As a young man, Iglauer was blown away by seeing Guy perform at Theresa’s Lounge, 4801 S. Indiana Ave. “He didn’t so much play the music as he unleashed it,” recalled Iglauer, who praised Guy’s gospel-tinged tenor vocals as well as his famous guitar playing. “He reached for notes that most mainstream blues guitar players would not think to play. He … does what’s called overbending, where he’ll actually bend the note sharp and then bring it back to where it’s supposed to be, which creates great tension and impact.”


Buddy Guy originally opened legends at 754 S. Wabash Ave. in the South Loop; it’s been at 700 S. Wabash Ave. since 2010.

Jim Vondruska/For the Chicago Sun-Times

‘He is Chicago’

Guy finally had a commercial breakthrough with his seventh studio album, 1991’s Damn Right, I’ve Got the Blues, which won him a Grammy Award for Best Contemporary Blues LP — the first of nine Grammys he has collected, including one for lifetime achievement. Guy would go on to be inducted into the Rock & Roll Hall of Fame and receive the Kennedy Center Honor for his lifetime contribution to American culture.

Meanwhile, he was also making his mark on Chicago as a venue owner. After running the Checkerboard Lounge, 423 E. 43rd St., from 1972 to 1985, Guy opened Legends at 754 S. Wabash Ave. in the South Loop in 1989; since 2010, it’s been located at 700 S. Wabash. Every January, Guy plays a string of a dozen or so concerts at his home venue, drawing legions of his faithful fans.

“Sometimes, when I play his club, he’ll come onstage,” says Chicago blues singer-guitarist Toronzo Cannon (whose new album, Shut Up & Play!, comes out Friday from Alligator Records). “The fact that Buddy Guy remembers me is a gift to me — that I’m doing something right.”


Blues artist Toronzo Cannon was inspired by Buddy Guy’s “in-your-face-type blues.”

Peyton Reich/Chicago Sun-Times

When Cannon was starting out as a blues musician in the 1990s, he was inspired by Guy’s guitar playing. “His music was in-your-face-type blues, and that’s what I liked,” Cannon said. “It was whatever was coming out of his soul through his hands.” And the presence of Guy’s venue made him approachable. “The fact that he was that close, where you can actually talk to him, is very cool,” Cannon said.

“Buddy Guy, in my opinion, is an embodiment of Chicago blues,” Brother Jacob said. “I mean, he is Chicago. The number of artists that he’s influenced throughout the years, it’s massive. And he’s still influencing newer artists who are learning about his music and picking things up now.”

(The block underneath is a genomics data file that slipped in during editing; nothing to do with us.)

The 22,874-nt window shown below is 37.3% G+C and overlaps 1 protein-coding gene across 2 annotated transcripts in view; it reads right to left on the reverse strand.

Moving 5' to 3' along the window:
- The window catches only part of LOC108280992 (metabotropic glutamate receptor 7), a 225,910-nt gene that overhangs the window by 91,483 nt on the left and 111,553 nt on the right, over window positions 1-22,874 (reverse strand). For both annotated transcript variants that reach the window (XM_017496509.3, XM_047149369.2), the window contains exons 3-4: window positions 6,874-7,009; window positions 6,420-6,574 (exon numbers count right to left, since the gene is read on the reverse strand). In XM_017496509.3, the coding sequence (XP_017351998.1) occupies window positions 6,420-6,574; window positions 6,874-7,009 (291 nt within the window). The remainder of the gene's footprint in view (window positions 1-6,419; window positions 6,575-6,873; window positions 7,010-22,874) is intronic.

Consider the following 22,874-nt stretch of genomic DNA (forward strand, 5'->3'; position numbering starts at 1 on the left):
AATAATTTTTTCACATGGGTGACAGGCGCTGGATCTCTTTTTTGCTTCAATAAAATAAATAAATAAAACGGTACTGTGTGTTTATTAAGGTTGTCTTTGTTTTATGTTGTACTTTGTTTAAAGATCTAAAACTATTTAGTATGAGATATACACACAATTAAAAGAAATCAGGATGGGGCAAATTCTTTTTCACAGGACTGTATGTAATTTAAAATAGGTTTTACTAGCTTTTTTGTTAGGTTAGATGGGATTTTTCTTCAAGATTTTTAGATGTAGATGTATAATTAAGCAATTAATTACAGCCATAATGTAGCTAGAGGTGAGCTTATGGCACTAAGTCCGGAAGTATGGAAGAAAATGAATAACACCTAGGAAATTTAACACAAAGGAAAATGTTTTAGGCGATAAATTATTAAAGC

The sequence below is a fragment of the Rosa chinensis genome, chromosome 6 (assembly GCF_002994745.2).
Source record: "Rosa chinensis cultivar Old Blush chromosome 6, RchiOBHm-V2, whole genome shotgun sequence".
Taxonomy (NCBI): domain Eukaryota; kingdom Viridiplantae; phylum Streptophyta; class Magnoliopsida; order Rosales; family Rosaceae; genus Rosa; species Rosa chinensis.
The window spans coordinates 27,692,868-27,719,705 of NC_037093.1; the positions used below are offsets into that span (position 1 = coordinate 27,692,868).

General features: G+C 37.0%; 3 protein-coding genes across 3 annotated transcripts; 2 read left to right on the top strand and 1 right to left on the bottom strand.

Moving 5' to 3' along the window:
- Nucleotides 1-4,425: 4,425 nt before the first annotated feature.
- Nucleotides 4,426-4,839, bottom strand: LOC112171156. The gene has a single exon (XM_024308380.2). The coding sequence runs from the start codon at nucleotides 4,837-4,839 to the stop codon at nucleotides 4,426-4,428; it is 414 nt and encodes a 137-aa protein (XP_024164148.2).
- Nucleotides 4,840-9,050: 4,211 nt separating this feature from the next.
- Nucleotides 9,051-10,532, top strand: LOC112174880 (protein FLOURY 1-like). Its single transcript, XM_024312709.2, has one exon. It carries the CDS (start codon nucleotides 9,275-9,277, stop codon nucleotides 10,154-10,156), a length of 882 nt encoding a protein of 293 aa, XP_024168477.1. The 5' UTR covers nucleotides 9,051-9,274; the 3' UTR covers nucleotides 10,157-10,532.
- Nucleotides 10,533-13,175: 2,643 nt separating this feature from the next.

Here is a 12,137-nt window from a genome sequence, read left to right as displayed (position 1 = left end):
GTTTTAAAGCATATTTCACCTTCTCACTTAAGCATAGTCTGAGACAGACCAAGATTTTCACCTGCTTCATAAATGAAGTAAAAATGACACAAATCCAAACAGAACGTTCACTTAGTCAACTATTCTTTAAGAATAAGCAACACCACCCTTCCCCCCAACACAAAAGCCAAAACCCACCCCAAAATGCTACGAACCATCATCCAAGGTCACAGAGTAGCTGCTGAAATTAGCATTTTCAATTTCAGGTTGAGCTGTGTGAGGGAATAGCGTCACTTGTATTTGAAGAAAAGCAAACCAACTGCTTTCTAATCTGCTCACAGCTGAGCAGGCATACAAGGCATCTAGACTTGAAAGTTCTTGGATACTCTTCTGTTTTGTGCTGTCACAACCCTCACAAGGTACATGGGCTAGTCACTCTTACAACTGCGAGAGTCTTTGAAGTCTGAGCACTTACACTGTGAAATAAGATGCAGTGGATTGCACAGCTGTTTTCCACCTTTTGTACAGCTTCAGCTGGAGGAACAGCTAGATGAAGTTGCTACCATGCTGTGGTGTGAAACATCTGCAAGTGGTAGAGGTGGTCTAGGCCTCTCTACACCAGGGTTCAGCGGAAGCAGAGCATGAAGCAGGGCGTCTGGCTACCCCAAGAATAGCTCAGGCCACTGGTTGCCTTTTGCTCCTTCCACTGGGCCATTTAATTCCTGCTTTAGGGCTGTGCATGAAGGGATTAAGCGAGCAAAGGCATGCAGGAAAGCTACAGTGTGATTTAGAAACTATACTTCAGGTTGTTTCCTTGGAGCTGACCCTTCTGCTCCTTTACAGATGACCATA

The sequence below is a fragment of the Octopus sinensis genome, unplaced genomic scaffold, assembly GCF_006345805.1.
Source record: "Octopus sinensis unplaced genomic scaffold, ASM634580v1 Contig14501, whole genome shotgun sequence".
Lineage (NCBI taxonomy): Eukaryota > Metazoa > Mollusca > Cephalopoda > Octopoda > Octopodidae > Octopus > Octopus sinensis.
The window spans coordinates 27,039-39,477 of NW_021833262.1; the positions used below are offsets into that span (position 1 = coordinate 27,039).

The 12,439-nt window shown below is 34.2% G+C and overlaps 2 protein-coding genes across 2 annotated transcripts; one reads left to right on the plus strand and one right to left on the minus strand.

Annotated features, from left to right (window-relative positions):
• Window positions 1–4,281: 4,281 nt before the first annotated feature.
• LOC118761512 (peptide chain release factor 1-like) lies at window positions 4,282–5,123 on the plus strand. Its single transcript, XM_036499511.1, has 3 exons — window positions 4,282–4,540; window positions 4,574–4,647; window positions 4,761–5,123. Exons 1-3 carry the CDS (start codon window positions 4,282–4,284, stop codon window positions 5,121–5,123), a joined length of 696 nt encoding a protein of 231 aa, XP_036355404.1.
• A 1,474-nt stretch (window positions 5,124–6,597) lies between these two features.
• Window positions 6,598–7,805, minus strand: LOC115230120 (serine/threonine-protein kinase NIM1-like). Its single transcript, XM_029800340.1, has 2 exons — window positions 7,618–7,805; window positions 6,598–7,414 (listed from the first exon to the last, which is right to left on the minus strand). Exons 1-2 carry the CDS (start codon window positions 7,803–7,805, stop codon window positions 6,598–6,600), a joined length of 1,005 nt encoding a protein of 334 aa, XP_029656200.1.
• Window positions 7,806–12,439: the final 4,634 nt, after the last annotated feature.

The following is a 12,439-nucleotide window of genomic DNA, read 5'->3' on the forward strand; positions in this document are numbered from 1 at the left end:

Guy’s show at the 2024 Chicago Blues Festival will be the first time he’s played at the festival since it moved from Grant Park’s Petrillo Music Shell to Millennium Park in 2017.

Back in 1989, he played at the fest with Otis Rush, the same musician who’d welcomed him onto the stage for his very first Chicago club performance three decades earlier. At the end, the crowd clamored for more, even as festival officials shut down the event for the night. As Guy left the stage, he talked for a few minutes with Richard Steele of WBEZ, which was broadcasting the festival live.

Buddy Guy - House of Blues

Many musicians have been inspired by Buddy Guy’s live performance style.

Julie Jacobson/AP

“I said, ‘I don’t want to let Chicago down,’ … because Muddy Waters, two weeks before he passed [in 1983], he said, ‘Son, don’t let the blues die,’ ” Guy said.

“I’m self-taught, you know, and some of the things I play, … I feel them,” Guy continued. Then he shared with Steele the instructions he’d given his backing musicians that night.

“I said, ‘If y’all play good, I’ll make ’em holler.’ ” It’s a safe bet that Guy will again make Chicago holler this weekend.

If you go: Buddy Guy headlines the Chicago Blues Festival on Sunday at 7:45 p.m. at Jay Pritzker Pavilion in Millennium Park. The Blues Festival runs through Sunday at Millennium Park (201 E. Randolph St.) and the Ramova Theater (3520 S. Halsted St.). Free.

Robert Loerzel is a journalist based in Chicago.